When men and women complete school and enter the workforce, they’re typically paid at comparable levels. But before long, a gender pay gap appears, and it continues to widen over the next two decades.
So what explains that change? The answer can be found by examining when the gender pay gap opens up most significantly. That chasm appears in a worker’s late 20s to mid-30s, according to two new studies — in short, the period when many women have children. Unmarried women without children continue earning closer to that of their male counterparts.
The reason that having children handicaps women’s pay relative to men’s is that the division of labor at home remains unequal, even in scenarios where both spouses work full time. That remains especially true for college-educated women in high-salary professions: Children are particularly detrimental to their careers.
But even married women with no children earn less, studies show, because women are more likely to give up job opportunities to either move or remain where they are for the sake of their male partner’s job. Married women might also accept a less demanding job in anticipation of children, or employers may decline to give them extra responsibility assuming that they’ll have babies down the road and need time off.
“One person focuses on career, and the other one does the lion’s share of the work at home,” said Sari Kerr, an economist at Wellesley College and an author of both papers. One was published in the American Economic Review ; the other was published as a working paper by the National Bureau of Economic Research.
It can make sense when a couple decides that the person who earns less – typically the woman – will take on more of the household work and childcare, according to Ms. Kerr. However, that’s also a significant reason that women earn less to begin with. “That reinforces the pay gap in the labor market, and we’re trapped in this self-reinforcing cycle,” she explained.
Some women earn at lower rates after having kids, but many don’t, and employers still compensate then less, presumable because they worry that the woman will be less committed, according to research.
Rather than advising women to avoid marriage and children, the solution to greater pay equality, according social scientists say should reside in the workplace and public policy that applies to both genders. Measures could include companies placing less priority on long hours and face time, along with government-subsidized child care and moderate-length parental leave.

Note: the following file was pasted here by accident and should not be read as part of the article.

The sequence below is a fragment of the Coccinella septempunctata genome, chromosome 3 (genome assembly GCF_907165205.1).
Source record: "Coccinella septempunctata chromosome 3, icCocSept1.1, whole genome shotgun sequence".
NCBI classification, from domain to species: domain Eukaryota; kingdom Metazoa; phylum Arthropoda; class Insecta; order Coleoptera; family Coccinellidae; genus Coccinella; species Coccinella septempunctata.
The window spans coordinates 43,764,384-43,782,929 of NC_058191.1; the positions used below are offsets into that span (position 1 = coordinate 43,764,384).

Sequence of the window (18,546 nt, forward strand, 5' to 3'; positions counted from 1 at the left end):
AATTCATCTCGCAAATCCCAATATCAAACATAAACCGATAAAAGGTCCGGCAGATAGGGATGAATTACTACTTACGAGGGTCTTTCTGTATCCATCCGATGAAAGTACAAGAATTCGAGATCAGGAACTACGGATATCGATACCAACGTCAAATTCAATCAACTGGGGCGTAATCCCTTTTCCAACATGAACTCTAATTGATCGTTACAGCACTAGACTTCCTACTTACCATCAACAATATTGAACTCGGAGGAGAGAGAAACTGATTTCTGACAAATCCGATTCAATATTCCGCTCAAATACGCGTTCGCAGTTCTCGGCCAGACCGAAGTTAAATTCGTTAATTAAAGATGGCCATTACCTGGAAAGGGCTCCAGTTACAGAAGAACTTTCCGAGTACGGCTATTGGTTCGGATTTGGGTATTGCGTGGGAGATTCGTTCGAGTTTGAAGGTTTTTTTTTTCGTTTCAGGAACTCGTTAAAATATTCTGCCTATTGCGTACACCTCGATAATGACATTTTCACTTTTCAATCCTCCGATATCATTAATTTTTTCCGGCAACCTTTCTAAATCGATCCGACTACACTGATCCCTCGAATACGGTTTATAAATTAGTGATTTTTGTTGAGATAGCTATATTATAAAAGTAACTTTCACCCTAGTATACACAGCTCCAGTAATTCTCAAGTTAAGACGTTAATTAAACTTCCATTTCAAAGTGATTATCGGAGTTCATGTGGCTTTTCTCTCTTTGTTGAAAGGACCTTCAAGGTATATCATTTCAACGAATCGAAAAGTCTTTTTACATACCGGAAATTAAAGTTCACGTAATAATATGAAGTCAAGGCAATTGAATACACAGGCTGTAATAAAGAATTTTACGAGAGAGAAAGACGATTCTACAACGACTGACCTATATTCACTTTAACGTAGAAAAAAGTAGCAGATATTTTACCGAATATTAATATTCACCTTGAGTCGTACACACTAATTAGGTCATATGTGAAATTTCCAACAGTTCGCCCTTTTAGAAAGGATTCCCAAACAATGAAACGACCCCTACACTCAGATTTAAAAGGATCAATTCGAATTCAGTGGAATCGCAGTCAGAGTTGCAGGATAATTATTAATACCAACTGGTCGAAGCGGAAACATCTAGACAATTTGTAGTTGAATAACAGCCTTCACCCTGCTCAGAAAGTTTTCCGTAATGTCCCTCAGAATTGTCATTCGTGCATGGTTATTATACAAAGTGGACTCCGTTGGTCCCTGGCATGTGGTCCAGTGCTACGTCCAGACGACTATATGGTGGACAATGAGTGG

As the data suggest college-educated women make about 90% as much as men at age 25, but only 55% as much at age 45.
The new working paper, which covered the broadest group of people over time, found that between ages 25 and 45, the gender pay gap for college graduates, which starts close to zero, widens by 55 percentage points. For those without college degrees, it widens by 28 percentage points.
A significant part of that change occurs early in people’s careers, during childbearing years. The American Economic Review paper, which looked at Americans born around 1970, determined that nearly the entire pay gap for college graduates came from ages 26 to 33.
The pay gap is wider for college graduates since their earnings are also higher, and men disproportionately dominate the highest-paying jobs. These positions also give more value to long, inflexible hours.
27% of the overall pay gap is from men being more likely to jump to higher-paying firms, the economists found. When married women leave jobs, they are much more unlikely to get a big pay bump as a result. Research has shown that they are more likely to leave a position without having another job lined up, and often move for their husband’s job or to take leave for their children.
But the lion’s share of the pay gap (a whopping 73%) is from women not getting raises and promotions at the rate of men within companies. Seniority and experience pay off much more for men than for women.
“On every possible front, women are getting the short end of the stick,” Ms. Kerr said. “Whether they’re changing jobs or trying to stick with the current employer, the returns are always smaller.”
The average college-educated man, for instance, improves his earnings by 77% from age 25 to 45, while similar women improve their earnings by only 31%. Men lacking a college education increase their pay much faster than women in similar positions during the first decade of their careers, but by age 45, women catch up.
Even women who catch up, however, pay a long-term price. They’ve lost a significant amount of pay — in wages, raises and retirement savings — along the way.